Manipulating Language in the War Against Palestinians

Words are definitely more powerful than the sword in many situations. All that needs to be mentioned is “terrorist” or “terrorism,” and the programmed response will come — if the groundwork for brainwashing and indoctrinating public opinion has been well prepared; the opposition is now on the offensive with the audience’s ears closed to any appeal to reason.

A perfect example of this is the careful preparations the Israelis have made long before Sept. 11 of chanting “terrorist,” referring to any and all that are not with them. Similar to President Bush’s “with us or against us” mantra.

Already by the turn of the century the Israelis had planted this slogan, and when most Americans and many others people hear that word; they are already on the side of the Israelis.

The Americans have become Pavlov’s dogs. After all who wants to side with “terrorists”?

Of course the fallback position of the Israeli government is that (“if you are not with us, you are an anti-Semite”). So far this has been a winning combination for the supporters of Israel.

Extending this logic, all those who condemn France should be labeled as anti-Catholic. To criticize Pakistan would automatically make the accuser anti-Muslim, if we adopt the Israeli-American method of thinking.

When Israel attacked Lebanon in 1978 and 1982, this was praised as “daring,” as all other Israeli military expeditions have been. If Palestinian or Arab military units move militarily, such as Egypt did in 1973, it is a “sneak attack.” When a Palestinian group fights for its survival through a military action, much of the West calls the action “Iranian or Syrian-backed” or sponsored.

Israeli actions are conveniently portrayed as “heroic.”

American support for Israel through dollars or lethal military equipment (some of which are only to be used for defensive purposes), are conveniently deleted from the reports. No mention of “American-backed” incursions. When Israelis commandeer aircraft or ships on the high seas in international waters, it is just a “diversion.” When any nation other than Israel or the United States partakes in similar actions, the word “terrorism” or the new American word “thugs” is trotted out.

A humorous aspect of the selective use of the English language revolves around the notion of incarceration.

If an American is unjustly arrested abroad he is said to be “imprisoned.” America has no prisoners in Guantanamo Bay or in other places around the world; we just have “detainees.”

Same with the Israelis.

Israel had a “security zone” in Lebanon and continues to have “security zones,” throughout their “occupied” territories. Who would dare call them occupation zones?

In Afghanistan those who were resisting the Soviet occupation were “freedom fighters.” They soon became “terrorists,” when the United States received some “blowback” from their failed policy, when the guns were turned on the suppliers. I do not think we minded a “jihad” against the Soviet occupiers, but we now interpret “jihad” as something that is directed against the US and Israel. When Israeli soldiers take into custody soldiers or civilians (they usually take civilians and call them soldiers to elicit sympathy), this act is defined as “capturing.” Should Israeli soldiers fall into opposition hands they are termed “kidnapped.”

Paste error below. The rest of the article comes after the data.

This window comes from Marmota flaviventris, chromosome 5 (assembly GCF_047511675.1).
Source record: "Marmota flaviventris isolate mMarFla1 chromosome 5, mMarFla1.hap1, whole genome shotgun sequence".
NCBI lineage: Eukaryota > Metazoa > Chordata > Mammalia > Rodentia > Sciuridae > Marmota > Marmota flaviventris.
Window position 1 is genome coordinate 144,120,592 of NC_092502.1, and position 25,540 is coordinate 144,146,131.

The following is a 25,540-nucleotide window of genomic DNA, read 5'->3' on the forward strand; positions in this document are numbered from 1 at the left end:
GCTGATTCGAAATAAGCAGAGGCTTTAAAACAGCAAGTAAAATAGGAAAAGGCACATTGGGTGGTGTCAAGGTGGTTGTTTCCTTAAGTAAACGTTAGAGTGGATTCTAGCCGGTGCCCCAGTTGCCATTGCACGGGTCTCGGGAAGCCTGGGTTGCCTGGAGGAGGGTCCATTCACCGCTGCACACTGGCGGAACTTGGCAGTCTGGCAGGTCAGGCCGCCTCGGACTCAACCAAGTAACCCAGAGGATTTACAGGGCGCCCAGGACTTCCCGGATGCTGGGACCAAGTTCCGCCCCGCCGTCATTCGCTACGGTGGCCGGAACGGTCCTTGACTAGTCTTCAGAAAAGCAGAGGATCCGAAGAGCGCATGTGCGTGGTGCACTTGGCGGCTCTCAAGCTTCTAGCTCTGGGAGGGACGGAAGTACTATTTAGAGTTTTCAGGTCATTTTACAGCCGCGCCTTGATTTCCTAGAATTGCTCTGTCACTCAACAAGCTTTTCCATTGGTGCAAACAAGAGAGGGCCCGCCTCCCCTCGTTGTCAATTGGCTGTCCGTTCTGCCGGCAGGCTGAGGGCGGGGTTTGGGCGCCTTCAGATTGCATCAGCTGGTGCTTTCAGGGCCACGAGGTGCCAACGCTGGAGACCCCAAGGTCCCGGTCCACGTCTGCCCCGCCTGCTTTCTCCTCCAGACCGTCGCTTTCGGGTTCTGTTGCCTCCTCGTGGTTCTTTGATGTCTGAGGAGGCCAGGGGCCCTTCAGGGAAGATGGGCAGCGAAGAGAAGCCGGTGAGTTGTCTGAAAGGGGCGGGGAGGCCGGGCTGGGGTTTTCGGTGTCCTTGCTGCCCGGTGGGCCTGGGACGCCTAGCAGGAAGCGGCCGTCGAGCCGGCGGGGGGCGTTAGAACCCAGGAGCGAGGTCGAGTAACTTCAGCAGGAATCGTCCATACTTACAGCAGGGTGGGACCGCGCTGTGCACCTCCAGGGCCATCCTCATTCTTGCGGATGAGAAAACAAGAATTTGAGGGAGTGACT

When these innocent civilians happen to die in Israeli custody, it is merely a “mishap.” Israeli deaths in Arab custody is of course “murder.”

The downing of the Pan American plane over Scotland in 1988 was certainly terrorism. The Afghan freedom fighters downed a Soviet plane in 1985 carrying civilians; it was a heroic act as opposed to a terrorist action.

The Kahanists or other fundamentalists in Israel are simply “misguided,” perhaps they are called “fanatical.” At worst they are “extremists.” The manipulation of language has been successful so far. Among the vast majority of the American people, legitimacy has been bestowed on the Israeli occupiers. Their brutal acts are now softened and justified through the subtle brainwashing of the American population. The murder of Khalil Wazzir, PLO second in command in Tunis in April, 1988 was definitely Israeli terrorism. But the United States did not see this extra-judicial killing in this way.

We should understand that when you throw around the word “terrorism” in the Middle East, it is similar to using a weapon. If you use the word against only one belligerent side, you are seen as not being neutral.

Now you become a combatant for one side and are part of the problem instead of being impartial. Will the United States ever learn this simple axiom?

— Preston Taran who lives in New York has been an activist and strong supporter of the Palestinian cause for many years.